U.S. Immigration and Customs Enforcement is ramping up its efforts to ensure everyone who works in the United States is authorized to do so. Audits of employers' I-9 records are ICE's primary compliance tool.
THE LAW The Immigration Reform and Control Act of 1986 requires employers to have each new employee complete an I-9 form documenting the employee's eligibility to legally work in the United States. The I-9, which asks for various forms of identification, must be completed on the employee's first day of work.
Employers also have the option of using the online E-Verify system (www.e-verify.gov), which checks employee identity information against government data to find inconsistencies or cases where multiple people have used the same identification.
WHAT'S NEW ICE's Homeland Security Investigations unit has sent out more than 5,200 Notices of Inspection--NOIs for short--to employers across the country. HSI is issuing NOIs at a rate of more than 8,000 per year. Already, 2018 figures have smashed the previous record high of around 3,100 in 2013.
In federal fiscal year 2017, employers paid $7.8 million in civil fines and $97.6 million in judicial forfeitures, fines and restitution. In the largest employer immigration case ever, ICE assessed Pennsylvania-based Asplundh Tree Experts $95 million.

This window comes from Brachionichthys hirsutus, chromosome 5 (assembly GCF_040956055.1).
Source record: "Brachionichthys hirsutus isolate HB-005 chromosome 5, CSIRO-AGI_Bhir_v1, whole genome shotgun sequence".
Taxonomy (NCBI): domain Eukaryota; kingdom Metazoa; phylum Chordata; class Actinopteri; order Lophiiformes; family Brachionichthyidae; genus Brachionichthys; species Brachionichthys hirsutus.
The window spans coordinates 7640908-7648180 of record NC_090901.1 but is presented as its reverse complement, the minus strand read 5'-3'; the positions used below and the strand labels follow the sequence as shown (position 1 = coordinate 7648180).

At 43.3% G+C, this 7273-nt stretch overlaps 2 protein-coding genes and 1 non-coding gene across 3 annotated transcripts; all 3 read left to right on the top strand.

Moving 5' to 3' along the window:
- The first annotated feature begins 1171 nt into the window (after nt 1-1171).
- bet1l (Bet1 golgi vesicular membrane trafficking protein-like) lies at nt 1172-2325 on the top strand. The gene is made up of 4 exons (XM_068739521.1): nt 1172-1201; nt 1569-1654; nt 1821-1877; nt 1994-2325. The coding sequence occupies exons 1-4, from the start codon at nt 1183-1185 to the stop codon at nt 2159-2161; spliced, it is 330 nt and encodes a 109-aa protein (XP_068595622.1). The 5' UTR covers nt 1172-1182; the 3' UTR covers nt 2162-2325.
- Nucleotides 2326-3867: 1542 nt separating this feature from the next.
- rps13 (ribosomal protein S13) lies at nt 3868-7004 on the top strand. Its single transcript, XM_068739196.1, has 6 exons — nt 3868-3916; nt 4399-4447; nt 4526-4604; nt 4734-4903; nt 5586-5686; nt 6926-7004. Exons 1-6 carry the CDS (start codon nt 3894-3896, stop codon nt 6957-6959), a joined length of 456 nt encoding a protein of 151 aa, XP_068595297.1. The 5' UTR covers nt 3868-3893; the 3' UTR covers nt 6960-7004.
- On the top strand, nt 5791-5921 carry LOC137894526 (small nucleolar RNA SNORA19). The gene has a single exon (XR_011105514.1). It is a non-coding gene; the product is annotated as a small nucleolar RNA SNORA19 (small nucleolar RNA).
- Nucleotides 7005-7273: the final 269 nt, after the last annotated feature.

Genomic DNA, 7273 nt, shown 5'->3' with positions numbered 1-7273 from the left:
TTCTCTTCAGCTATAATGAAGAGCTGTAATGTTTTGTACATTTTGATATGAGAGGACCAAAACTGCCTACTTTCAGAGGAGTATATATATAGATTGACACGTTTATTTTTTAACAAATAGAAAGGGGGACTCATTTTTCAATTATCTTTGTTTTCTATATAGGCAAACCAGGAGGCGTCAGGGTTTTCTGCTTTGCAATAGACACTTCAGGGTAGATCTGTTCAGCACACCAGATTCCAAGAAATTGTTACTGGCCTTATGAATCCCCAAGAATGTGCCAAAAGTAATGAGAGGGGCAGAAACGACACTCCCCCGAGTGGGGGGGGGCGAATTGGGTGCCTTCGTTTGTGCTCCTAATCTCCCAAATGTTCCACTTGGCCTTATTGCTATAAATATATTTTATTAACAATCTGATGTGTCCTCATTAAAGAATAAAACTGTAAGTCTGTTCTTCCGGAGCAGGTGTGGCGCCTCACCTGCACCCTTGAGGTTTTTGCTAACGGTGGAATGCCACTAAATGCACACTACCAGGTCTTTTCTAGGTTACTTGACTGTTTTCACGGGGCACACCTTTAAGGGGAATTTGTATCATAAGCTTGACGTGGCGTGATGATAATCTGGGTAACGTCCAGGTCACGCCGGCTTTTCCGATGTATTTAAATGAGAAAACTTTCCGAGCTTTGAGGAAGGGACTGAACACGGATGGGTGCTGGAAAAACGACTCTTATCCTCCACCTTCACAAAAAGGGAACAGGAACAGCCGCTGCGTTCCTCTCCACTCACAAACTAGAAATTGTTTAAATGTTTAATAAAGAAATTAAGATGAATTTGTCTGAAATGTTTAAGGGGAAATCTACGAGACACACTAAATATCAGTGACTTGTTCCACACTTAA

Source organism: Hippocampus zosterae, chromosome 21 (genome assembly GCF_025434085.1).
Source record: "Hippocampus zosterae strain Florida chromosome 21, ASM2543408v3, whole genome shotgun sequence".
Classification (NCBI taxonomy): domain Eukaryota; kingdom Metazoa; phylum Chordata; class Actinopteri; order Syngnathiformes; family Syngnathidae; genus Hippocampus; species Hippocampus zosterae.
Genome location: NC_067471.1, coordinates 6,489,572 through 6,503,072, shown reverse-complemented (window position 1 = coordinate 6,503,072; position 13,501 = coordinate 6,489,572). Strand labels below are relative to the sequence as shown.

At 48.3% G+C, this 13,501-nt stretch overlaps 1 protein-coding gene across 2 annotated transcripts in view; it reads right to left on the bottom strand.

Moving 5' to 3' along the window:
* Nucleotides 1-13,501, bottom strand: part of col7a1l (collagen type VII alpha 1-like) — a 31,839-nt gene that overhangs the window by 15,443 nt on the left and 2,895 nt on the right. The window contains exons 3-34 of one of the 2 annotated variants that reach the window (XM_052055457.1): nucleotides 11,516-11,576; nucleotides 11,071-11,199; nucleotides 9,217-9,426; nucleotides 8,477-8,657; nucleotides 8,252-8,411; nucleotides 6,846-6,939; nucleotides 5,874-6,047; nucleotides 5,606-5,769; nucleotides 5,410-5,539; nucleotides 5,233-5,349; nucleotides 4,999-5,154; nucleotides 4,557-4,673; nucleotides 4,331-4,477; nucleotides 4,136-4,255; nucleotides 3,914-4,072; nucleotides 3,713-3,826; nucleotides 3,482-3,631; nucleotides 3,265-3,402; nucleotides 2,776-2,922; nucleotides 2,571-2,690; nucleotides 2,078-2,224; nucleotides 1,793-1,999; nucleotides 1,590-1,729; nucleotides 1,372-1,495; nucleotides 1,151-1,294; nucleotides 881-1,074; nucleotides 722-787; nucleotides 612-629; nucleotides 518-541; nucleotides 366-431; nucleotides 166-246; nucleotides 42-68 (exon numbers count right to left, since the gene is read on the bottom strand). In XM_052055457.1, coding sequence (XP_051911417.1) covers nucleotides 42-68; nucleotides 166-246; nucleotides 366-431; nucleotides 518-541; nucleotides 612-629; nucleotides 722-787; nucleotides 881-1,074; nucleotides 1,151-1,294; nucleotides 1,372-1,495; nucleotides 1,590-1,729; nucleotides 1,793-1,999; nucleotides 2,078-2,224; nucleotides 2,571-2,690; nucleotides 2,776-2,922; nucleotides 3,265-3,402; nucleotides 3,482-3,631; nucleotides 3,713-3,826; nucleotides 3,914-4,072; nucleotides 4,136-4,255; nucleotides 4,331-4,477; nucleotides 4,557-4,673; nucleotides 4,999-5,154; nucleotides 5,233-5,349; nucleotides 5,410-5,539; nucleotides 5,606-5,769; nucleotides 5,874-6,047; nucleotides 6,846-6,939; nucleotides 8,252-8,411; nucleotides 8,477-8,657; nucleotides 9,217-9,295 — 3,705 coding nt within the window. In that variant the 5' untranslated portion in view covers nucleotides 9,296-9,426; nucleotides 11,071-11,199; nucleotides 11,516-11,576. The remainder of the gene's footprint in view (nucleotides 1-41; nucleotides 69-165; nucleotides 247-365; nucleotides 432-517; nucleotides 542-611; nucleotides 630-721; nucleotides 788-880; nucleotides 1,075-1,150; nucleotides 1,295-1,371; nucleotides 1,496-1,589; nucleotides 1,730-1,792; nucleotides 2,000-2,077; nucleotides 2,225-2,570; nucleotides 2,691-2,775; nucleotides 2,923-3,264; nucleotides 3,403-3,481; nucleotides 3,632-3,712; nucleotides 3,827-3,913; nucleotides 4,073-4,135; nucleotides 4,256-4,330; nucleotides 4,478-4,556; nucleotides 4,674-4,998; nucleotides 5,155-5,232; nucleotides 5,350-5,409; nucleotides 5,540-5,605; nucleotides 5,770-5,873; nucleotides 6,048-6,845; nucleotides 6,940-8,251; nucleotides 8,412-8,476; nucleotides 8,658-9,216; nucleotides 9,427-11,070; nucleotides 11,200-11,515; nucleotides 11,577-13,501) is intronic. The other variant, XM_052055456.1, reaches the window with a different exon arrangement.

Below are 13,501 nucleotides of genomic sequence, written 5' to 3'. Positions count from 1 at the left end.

HOW TO COMPLY Receipt of an NOI marks the first step in an I-9 audit. As soon as an employer receives an NOI it should contact an attorney familiar with I-9 audits. Employers have just three days to produce I-9 forms for all employees. The attorney may be able to negotiate an extension or reduce the number of documents required.
Before an NOI arrives, employers should have already run an internal I-9 audit, with the assistance of an attorney who specializes in immigration worksite investigations. Attorneys that handle immigration issues such as visas may not have the expertise needed to handle an I-9 audit.
Specifically, the attorney handling the audit should know exactly what ICE will want to see on the I-9 documents and what the conventions are for a full-blown I-9 audit.
Note: Don't rely on the E-Verify system to guarantee you will emerge from an I-9 audit unscathed. E-Verify verifies the documents the employee produces to prove he or she can work in the U.S. legally. However, the I-9 form may still contain errors even if the supporting documents are verified.
The I-9 audit process
Once an employer receives the NOI, it means ICE agents may arrive...